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 Posted: 01-23-2018 04:00 pm
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SimonD
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I have recently started up my JH for the first time in 23 years. However crud has blocked the oil supply to the head. All is well except the front journal of the exhaust cam seized. I have replaced the cam housing and smoothed of the existing cam which now turns sweetly by hand. Thoughts on whether I should put it back in or replace it would be much appreciated.

Picture attached I hope.

Attachment: Cam damage.jpg (Downloaded 109 times)

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 Posted: 01-24-2018 04:54 pm
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Esprit2
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Simon,

There's no standard for how badly damaged a journal can be, and still be useable. IMHO, this one shouldn't be used as is. But take it to a machine shop and see if they can restore it welding metal back onto it, then grinding it to the correct diameter. If you go that way, then take the following specs to the shop. These are un-published specs you won't find anywhere else. I got them from a Lotus engineer.

Cam Bearing Journal, OD
Front, #1 = 49.746 - 49.759 mm (1.9585 - 1.9590 inch)
........ #2 = 49.492 - 49.505 mm (1.9485 - 1.9490 inch)
........ #3 = 49.238 - 49.251 mm (1.9385 - 1.9390 inch)
........ #4 = 48.984 - 48.997 mm (1.9285 - 1.9290 inch)
Rear , #5 = 44.412 - 44.425 mm (1.7485 - 1.7490 inch)

Cam Carrier Bore, ID
Front, #1 = 49.835 - 49.860 mm (1.96201 - 1.96299 inch)
........ #2 = 49.555 - 49.581 mm (1.95098 - 1.95201 inch)
........ #3 = 49.301 - 49.327 mm (1.94098 - 1.94201 inch)
........ #4 = 49.047 - 49.073 mm (1.93098 - 1.93201 inch)
Rear , #5 = 44.475 - 44.500 mm (1.75098 - 1.75197 inch)

Running Clearance
All ......... = 0.0508 - 0.0889 mm (0.00200 - 0.00350 inch)

Cam carrier bores are to be straight, and all working surfaces (machined bottom) are to be parallel to the cam bores (ie, no bent/ warped cam carriers are allowed).

Side Note:
When a cylinder head warps, the whole thing warps like a banana. Simply milling the bottom flat may leave the top side seats for the cam carriers warped. When the cam carrier is bolted to the warped seats on the head, it may be pulled into a matching warp of it's own. That's not acceptable. At the least, getting a leak-free seal between a straight cam carrier and warped head seat will be an exercise in frustration.

Good luck,
Tim Engel

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 Posted: 01-26-2018 02:22 pm
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SimonD
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Tim,
Thank you so much for all of that. So much detail.
I have opted for a replacement.
Simon.

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 Posted: 01-26-2018 03:49 pm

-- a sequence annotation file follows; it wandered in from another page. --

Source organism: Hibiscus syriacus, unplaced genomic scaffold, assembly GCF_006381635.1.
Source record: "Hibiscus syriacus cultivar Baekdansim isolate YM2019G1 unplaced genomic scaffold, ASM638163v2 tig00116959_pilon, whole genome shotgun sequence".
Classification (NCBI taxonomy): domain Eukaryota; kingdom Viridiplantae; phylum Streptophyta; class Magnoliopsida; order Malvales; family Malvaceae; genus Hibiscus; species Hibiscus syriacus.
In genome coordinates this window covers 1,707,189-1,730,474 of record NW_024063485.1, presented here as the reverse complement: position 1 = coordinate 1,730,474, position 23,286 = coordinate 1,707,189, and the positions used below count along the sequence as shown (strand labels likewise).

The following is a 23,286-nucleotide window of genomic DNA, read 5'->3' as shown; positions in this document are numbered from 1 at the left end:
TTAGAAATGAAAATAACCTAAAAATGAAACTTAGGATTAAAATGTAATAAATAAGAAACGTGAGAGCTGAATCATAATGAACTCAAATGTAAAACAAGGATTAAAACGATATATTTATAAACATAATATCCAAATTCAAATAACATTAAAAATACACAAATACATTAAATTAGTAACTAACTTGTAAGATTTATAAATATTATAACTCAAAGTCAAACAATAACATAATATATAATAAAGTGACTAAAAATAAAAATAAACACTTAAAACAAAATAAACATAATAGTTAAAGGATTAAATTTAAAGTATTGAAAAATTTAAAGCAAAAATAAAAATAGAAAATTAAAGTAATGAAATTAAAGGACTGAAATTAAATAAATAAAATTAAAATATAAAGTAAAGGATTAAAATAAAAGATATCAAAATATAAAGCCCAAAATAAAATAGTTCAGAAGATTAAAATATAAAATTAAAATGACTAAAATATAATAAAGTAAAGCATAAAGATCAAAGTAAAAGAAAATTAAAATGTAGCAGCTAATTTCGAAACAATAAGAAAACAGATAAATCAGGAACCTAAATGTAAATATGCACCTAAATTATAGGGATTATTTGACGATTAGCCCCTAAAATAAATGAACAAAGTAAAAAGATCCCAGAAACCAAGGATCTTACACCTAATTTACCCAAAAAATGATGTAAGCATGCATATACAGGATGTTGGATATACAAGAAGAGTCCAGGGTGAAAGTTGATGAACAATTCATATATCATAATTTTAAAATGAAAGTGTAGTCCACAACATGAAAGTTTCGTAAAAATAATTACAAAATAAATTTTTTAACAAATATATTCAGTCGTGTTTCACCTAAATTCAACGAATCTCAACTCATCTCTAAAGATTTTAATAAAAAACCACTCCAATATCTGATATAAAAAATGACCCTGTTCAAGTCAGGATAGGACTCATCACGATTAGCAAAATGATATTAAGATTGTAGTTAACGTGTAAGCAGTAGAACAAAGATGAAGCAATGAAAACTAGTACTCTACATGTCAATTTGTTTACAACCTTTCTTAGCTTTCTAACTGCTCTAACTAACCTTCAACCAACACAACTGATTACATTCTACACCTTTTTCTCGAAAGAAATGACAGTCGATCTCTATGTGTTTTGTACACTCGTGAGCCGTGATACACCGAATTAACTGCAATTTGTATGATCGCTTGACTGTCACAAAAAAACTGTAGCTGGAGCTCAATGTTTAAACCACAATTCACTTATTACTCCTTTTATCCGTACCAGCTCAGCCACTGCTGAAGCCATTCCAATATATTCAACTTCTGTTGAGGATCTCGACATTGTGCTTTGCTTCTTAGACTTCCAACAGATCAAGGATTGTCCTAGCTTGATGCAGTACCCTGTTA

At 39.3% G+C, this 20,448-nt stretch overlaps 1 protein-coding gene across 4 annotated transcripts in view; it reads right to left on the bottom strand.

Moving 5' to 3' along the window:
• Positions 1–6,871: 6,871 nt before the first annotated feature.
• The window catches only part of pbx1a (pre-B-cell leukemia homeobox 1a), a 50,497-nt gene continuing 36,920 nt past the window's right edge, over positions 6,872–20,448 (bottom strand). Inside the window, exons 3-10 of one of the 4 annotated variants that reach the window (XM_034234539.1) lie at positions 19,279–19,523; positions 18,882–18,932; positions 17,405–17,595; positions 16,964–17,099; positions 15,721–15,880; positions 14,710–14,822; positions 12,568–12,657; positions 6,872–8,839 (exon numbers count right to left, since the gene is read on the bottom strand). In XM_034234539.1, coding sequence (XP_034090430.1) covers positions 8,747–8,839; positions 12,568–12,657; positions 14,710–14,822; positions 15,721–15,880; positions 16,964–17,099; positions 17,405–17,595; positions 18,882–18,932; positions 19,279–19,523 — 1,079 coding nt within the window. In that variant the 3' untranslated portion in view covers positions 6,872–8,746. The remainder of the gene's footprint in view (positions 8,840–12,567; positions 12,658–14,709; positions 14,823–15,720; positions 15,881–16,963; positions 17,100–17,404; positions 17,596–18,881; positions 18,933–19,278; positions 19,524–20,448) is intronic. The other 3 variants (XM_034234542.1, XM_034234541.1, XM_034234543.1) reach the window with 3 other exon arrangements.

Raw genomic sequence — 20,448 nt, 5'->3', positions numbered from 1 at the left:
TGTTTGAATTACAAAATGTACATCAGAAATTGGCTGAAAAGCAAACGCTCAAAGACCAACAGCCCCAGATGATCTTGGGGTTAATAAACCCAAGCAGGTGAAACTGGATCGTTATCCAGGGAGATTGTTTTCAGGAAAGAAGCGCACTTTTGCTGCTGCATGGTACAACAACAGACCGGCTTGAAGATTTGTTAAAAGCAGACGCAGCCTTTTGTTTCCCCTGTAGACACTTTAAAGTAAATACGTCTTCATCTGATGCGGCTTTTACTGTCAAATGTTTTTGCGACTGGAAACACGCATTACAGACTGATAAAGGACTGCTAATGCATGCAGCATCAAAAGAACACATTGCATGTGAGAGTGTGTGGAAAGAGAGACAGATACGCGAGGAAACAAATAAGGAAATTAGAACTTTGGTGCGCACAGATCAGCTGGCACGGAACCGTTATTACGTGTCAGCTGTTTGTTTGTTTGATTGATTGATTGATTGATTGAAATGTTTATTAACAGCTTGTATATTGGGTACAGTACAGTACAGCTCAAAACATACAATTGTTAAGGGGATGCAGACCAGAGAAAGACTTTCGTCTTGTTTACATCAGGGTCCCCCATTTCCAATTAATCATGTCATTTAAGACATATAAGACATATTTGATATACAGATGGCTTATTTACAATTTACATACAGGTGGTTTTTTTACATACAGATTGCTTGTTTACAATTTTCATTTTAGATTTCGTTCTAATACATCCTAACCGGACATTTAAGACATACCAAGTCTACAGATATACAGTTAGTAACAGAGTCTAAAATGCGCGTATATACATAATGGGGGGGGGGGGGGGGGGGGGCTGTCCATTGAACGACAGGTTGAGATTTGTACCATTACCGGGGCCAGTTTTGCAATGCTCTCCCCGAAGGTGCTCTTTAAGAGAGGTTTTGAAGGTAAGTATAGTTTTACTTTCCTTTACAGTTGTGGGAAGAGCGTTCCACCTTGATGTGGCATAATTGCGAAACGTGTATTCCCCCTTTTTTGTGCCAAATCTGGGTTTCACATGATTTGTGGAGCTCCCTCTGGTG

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Jensen Healey
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The 7’s around the end of the cam indicates it is a 107 profile. Your engine seems to have received an upgrade from stock.
Cheers, Kurt

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 Posted: 01-29-2018 09:15 am
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SimonD
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Thanks for that Kurt. I have ordered a 107 cam from Lotus Bits in Nottingham. In the meantime I have taken the engine and gearbox out due to a massive oil leak through the front of the gearbox, which is now with my local gearbox specialist to check it over and replace all seals and gaskets before I put it back in next weekend.

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 Posted: 02-05-2018 09:25 pm
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Esprit2
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Rubber seals and O-rings don't age well in static storage. If it has been 23 years since your car was last used, then plan on most of the seals being toast. Take the opportunity of having the engine out to replace them all, or as many as you can. Don't wait until after the engine is back in the car for them to start leaking, because they probably will.

The following is also covered in another current thread, but it's worth repeating. Also see the "Transmission Leaks 4 Speed 13556" thread.

The flywheel bolts should have Loctite AV (or 275/ 277). Apply it to the threaded holes in the crank flange (a Q-Tip swab helps), then mount the flywheel and run the bolts in. Torque to spec.

If you have a Mk II engine with the rear lip seal, then the housing bolt threads need sealant... not threadlocker. Something like Permatex PST Thread Sealant.

Both the flywheel and seal housing bolts use through holes into the oily engine interior. With clean, dry threads, oil can wick through the threads and cause an oil leak inside the bell housing.

It's a similar situation with the front seal housing, except the holes 'can' (not always) break into the water jacket, and anti-freeze can wick out past the threads. Use thread sealant, not threadlocker.

Regards,
Tim Engel

Last edited on 02-09-2018 04:37 pm by Esprit2

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